Big changes for drivers downtown as King Street pilot project begins today
Codi Wilson, CTV News Toronto
Published Sunday, November 12, 2017 8:56AM EST
Last Updated Monday, November 13, 2017 7:37AM EST
Motorists can expect some big changes on a busy downtown route starting Sunday as the King Street pilot project officially begins.
As part of the one-year pilot project, all traffic on King Street, between Jarvis and Bathurst streets, is only permitted to travel one block before being forced to turn right.
Cars travelling eastbound on King Street must turn at Bathurst Street and vehicles traveling westbound must turn when approaching Jarvis Street.
The city has removed all on-street parking spaces between Bathurst and Jarvis streets.
Drivers will also be prohibited from turning left at signalized intersections along King Street during the pilot.
City of Toronto maintenance vehicles and emergency vehicles are exempt from the new rules.
Taxis will also be allowed to travel along the street from 10 p.m. to 5 a.m.
“This is about putting people and transit first. This is about the 65,000 people who ride the 504 King streetcar every day, our busiest surface route, versus about 20,000 people who drive in cars,” TTC spokesperson Brad Ross told CP24 Sunday morning.
“There is an imbalance there and we need to fix that because right now King is not working. We need to get people moving. The King Street core in the downtown is often congested. One single-occupancy car making a left hand turn can in effect hold up 100 people on a streetcar.”
He said while he expects it will take some time for drivers to adjust, he noted that there are a number of alternate routes for drivers to take instead of King Street.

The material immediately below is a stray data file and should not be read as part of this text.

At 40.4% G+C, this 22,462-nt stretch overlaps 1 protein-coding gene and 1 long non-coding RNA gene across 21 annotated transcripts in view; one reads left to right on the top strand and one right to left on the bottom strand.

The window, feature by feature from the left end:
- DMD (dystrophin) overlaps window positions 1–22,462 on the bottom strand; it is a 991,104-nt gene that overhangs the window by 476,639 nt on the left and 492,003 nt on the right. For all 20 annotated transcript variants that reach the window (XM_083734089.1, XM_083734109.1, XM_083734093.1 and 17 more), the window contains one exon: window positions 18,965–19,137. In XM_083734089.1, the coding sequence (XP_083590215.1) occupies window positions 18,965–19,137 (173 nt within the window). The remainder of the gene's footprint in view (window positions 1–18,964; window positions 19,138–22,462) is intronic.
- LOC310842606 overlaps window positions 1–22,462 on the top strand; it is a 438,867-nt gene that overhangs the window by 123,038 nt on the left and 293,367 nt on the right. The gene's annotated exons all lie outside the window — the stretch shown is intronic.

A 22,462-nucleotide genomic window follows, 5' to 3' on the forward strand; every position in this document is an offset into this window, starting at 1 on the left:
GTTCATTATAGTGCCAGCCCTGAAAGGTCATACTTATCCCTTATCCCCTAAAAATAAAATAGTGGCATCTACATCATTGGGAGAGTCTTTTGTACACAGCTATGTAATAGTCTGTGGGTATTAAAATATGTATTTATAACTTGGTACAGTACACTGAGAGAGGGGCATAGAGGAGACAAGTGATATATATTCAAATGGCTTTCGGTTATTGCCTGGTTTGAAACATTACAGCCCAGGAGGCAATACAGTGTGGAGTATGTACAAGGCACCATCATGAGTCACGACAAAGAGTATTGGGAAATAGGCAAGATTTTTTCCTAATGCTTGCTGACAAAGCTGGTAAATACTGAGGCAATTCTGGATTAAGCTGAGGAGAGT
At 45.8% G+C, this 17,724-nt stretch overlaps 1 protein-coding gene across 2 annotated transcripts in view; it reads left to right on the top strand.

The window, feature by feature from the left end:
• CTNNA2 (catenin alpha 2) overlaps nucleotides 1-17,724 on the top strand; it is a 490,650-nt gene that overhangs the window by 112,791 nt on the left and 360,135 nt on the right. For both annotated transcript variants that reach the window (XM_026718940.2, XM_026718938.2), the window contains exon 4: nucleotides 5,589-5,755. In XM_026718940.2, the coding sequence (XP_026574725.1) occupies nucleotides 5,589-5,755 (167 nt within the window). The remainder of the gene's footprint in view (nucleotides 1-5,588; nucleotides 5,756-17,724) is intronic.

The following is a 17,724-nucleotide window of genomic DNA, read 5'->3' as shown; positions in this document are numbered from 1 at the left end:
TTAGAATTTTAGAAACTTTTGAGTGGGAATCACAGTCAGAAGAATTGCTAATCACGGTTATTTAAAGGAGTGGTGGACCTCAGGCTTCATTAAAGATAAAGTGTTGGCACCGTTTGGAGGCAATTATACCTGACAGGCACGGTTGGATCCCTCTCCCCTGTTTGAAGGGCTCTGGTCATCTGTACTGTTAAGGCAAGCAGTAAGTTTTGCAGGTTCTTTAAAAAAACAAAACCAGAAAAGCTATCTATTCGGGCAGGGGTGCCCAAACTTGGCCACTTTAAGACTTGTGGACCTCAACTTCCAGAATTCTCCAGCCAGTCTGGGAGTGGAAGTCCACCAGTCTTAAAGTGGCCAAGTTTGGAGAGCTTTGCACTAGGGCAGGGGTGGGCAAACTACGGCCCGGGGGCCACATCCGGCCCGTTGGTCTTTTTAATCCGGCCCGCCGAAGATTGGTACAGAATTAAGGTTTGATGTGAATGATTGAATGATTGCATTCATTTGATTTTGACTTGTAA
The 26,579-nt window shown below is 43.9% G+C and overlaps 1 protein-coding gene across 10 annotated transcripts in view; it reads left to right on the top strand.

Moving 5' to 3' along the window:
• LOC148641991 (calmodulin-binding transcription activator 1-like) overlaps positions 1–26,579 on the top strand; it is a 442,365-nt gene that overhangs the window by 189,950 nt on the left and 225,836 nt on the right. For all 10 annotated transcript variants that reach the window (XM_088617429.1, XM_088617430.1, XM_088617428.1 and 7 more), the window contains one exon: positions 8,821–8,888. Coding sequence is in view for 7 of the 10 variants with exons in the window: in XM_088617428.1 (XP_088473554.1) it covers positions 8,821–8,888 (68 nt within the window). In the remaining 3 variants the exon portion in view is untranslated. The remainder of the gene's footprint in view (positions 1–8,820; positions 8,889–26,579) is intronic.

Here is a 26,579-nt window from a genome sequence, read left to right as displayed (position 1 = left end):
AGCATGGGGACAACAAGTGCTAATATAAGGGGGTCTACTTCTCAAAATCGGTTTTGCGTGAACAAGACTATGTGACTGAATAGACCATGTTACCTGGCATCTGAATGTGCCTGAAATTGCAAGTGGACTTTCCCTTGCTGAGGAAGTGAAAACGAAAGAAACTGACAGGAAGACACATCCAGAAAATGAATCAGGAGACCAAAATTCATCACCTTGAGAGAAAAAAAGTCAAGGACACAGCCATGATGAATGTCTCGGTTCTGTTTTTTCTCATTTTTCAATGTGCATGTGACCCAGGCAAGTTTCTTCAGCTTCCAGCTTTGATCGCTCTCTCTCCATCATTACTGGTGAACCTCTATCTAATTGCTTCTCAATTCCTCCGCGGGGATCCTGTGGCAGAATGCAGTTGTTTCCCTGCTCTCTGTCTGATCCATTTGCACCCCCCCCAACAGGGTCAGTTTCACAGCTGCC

“What we have seen in other cities around the world that have done this is initially, yes, for the first couple of weeks you are going to see some of that congestion (on other streets) but eventually it sort of works itself out,” Ross said. “People get used to it, they find other alternatives or they take transit and they leave their car at home.”
During the pilot, the city will be monitoring ridership numbers and travel times on the King streetcar as well as traffic congestion on nearby routes.
Ross said police will be out in full force in the next week to help educate drivers about the changes.
“Police will be at key intersections. They will be handing out brochures. They want to educate and inform drivers before they start enforcing this with tickets,” Ross said.
“They will be enforcing this in the coming weeks.”
He added that the city has put up a significant amount of signage to make sure motorists understand the changes.
“We don’t want people getting tickets,” Ross said. “We want people actually abiding by the rules.”
Here is a list of traffic changes during the pilot:
• Vehicles travelling eastbound on King Street must turn left or right at Bathurst Street. Vehicles travelling westbound must turn left or right at Jarvis Street.
• Through vehicular traffic should use other parallel east-west streets: Richmond, Adelaide, Wellington, Front, Queens Quay, Lake Shore and the Gardiner Expressway, and then access King Street via north-south streets.
• TTC vehicles, City of Toronto emergency and maintenance vehicles, and cyclists are allowed to travel through the pilot area at all times of the day.
• Space for cyclists is provided in the curb lane but no dedicated bike lanes are provided.
• Between 10 p.m. and 5 a.m., City-licensed taxis are allowed to travel straight through the pilot area. At other times, taxis must follow the same rules as other traffic.
• There is no on-street parking on King Street in the pilot area. On-street parking is available on some nearby streets and there are several off-street parking lots near King Street.
• While travelling on King Street, left turns at signalized intersections (turning off King Street) are not allowed.
• Current turning restrictions for accessing King Street will remain in place (where left turns onto King Street were previously permitted, they will continue to be permitted).
• Existing permitted movements and restrictions on north-south streets will continue after the launch of the King Street Transit Pilot. For example, vehicle traffic on all north-south streets in the pilot area (such as Bathurst, Spadina, John, University and Yonge) can still cross King Street.